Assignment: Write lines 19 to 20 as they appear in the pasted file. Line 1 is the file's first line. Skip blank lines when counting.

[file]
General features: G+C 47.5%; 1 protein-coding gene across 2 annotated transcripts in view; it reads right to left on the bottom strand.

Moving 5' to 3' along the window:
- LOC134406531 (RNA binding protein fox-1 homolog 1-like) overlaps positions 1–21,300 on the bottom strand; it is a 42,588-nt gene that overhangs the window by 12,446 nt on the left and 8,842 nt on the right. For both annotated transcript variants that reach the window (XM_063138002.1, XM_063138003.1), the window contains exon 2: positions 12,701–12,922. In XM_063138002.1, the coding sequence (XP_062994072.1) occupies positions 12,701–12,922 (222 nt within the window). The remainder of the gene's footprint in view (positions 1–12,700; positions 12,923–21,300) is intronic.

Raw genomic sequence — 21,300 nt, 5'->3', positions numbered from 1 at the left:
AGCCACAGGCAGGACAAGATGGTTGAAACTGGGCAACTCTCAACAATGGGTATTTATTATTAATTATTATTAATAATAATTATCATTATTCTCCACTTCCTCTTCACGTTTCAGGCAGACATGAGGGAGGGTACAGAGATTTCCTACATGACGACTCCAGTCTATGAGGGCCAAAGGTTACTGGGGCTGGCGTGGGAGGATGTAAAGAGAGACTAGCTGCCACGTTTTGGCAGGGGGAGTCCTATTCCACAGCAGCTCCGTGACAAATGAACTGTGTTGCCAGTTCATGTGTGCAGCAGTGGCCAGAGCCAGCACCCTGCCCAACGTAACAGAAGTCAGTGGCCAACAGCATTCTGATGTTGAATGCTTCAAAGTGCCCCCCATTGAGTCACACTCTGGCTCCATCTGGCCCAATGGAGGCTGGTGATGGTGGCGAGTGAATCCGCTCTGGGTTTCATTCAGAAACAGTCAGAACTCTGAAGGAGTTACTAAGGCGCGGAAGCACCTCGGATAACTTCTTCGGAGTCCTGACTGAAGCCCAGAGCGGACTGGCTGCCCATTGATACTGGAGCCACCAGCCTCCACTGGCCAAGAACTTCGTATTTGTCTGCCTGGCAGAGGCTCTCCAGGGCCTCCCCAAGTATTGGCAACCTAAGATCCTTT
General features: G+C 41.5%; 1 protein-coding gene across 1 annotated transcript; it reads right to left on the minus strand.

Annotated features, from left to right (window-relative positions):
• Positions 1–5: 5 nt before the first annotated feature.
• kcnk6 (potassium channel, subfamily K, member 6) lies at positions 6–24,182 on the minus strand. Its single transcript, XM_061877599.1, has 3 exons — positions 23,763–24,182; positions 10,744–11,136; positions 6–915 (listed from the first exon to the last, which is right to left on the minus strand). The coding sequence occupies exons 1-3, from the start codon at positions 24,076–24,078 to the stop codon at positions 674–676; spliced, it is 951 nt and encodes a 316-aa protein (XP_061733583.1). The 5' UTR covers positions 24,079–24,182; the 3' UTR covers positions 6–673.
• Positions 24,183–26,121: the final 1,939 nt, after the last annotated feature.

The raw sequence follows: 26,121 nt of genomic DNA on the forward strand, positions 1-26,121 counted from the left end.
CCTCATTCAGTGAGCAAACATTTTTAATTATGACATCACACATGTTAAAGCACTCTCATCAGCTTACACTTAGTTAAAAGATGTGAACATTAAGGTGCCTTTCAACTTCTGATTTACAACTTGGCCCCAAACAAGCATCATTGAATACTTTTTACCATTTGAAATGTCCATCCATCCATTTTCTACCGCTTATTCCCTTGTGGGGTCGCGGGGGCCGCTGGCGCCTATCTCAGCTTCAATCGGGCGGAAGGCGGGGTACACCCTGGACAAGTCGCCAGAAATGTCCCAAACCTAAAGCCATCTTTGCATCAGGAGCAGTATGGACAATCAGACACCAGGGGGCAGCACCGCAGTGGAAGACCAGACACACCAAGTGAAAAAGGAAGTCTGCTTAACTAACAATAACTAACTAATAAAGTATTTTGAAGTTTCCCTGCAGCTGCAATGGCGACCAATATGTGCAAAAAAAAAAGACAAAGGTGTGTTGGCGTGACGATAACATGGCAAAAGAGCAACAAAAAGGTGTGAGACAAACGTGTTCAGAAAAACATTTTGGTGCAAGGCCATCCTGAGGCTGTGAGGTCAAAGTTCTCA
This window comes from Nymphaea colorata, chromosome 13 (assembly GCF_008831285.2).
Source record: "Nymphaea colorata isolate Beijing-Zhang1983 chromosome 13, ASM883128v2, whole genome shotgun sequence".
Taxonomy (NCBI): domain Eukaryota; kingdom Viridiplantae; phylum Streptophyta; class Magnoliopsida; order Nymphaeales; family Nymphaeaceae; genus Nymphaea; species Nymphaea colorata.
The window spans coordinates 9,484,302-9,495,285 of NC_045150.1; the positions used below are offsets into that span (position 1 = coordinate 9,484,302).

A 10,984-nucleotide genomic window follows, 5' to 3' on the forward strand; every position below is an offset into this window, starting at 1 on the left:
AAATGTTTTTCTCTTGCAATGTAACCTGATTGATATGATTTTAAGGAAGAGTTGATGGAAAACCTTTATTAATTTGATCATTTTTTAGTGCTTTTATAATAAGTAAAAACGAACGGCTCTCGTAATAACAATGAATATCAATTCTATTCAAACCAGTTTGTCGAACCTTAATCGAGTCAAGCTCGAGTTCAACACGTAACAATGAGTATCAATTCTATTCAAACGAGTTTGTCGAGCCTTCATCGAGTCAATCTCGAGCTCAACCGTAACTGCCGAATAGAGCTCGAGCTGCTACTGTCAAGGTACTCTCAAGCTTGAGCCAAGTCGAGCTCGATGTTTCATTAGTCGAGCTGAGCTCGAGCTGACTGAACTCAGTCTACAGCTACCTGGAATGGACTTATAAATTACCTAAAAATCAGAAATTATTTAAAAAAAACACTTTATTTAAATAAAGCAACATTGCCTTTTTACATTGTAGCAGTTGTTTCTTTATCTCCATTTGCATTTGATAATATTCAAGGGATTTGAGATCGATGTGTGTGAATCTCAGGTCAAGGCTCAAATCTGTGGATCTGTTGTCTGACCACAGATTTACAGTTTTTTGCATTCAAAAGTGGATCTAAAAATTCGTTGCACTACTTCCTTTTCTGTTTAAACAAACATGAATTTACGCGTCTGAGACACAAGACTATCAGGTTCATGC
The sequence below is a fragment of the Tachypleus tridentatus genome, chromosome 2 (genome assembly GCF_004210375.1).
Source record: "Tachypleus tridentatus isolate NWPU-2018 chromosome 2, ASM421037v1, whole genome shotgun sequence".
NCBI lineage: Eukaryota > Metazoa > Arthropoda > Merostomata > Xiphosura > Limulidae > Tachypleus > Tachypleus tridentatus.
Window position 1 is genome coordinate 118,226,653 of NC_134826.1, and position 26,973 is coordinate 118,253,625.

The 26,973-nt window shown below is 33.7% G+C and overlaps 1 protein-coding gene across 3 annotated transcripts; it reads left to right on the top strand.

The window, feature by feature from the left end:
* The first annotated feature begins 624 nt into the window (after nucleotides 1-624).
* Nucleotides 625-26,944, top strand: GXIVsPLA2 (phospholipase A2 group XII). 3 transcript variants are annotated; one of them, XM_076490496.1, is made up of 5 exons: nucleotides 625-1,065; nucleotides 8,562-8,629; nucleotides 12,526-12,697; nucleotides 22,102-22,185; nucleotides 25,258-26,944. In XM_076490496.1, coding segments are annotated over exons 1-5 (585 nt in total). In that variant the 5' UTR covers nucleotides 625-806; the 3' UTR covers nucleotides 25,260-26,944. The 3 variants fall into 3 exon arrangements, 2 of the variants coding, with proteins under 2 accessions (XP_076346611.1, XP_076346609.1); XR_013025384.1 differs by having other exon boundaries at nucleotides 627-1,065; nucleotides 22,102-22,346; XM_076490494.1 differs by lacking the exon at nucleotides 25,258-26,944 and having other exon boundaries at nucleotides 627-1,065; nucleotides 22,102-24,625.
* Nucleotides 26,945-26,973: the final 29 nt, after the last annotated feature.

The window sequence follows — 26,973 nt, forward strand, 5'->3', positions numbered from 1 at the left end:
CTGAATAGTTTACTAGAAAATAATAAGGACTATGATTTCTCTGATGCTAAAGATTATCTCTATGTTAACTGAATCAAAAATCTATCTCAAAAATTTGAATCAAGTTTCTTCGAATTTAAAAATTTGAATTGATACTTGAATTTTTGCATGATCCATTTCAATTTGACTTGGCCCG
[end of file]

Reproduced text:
The sequence below is a fragment of the Tachypleus tridentatus genome, chromosome 2 (genome assembly GCF_004210375.1).
Source record: "Tachypleus tridentatus isolate NWPU-2018 chromosome 2, ASM421037v1, whole genome shotgun sequence".